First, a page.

Montana Senate considers eliminating premarital rubella test
(UM Legislative News Service) A Missoula lawmaker says it’s time for the state to eliminate the requirement for women to get a premarital blood test for a disease that has not been seen in Montana for almost 30 years.
Rep. Kimberly Dudik is sponsoring House Bill 136, which passed the House of Representatives on a 95-to-3 vote in January and is now in front of the Senate. She said during the Senate Judiciary Committee hearing on the bill Friday that Montana is the only state that still requires women to test for rubella before getting a marriage license.
“It’s just unnecessary and doesn’t keep up with the times anymore. Let’s just get this out of the code, it doesn’t need to be there,” Dudik said.
Dudik also said the test costs an average of $75 to administer.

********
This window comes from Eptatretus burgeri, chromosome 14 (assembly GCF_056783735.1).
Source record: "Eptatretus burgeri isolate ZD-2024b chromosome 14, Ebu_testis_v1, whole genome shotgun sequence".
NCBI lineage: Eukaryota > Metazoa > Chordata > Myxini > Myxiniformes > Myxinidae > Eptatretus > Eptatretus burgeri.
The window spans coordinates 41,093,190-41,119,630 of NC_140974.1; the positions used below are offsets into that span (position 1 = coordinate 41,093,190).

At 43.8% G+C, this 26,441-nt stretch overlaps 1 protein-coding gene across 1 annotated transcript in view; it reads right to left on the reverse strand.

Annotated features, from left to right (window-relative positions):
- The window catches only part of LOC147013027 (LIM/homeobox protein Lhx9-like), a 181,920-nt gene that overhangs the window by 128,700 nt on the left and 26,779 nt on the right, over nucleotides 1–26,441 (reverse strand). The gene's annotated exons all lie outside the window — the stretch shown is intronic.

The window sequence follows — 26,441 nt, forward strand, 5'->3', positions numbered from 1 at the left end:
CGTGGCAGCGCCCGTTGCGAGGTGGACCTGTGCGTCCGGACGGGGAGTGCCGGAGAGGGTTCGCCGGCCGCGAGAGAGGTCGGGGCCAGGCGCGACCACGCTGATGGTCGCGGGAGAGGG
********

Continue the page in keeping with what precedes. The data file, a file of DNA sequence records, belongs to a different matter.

Legislation passed in 2007 allowed couples to sign a waiver to skip the test. Jessie Luther with the Montana Clerks of District Courts supported the new bill during the hearing and said most couples choose to opt-out.
“A clerk in Fergus County says 100 percent of the marriage licenses she issues contain the waiver,” Luther said.
There were no opponents during the public hearings in either the House or Senate Judiciary Committees.
The Senate Judiciary Committee did not immediately vote on the bill Friday.
Tim Pierce is a reporter with the UM Legislative News Service, a partnership of the University of Montana School of Journalism, the Montana Broadcasters Association, the Greater Montana Foundation and the Montana Newspaper Association.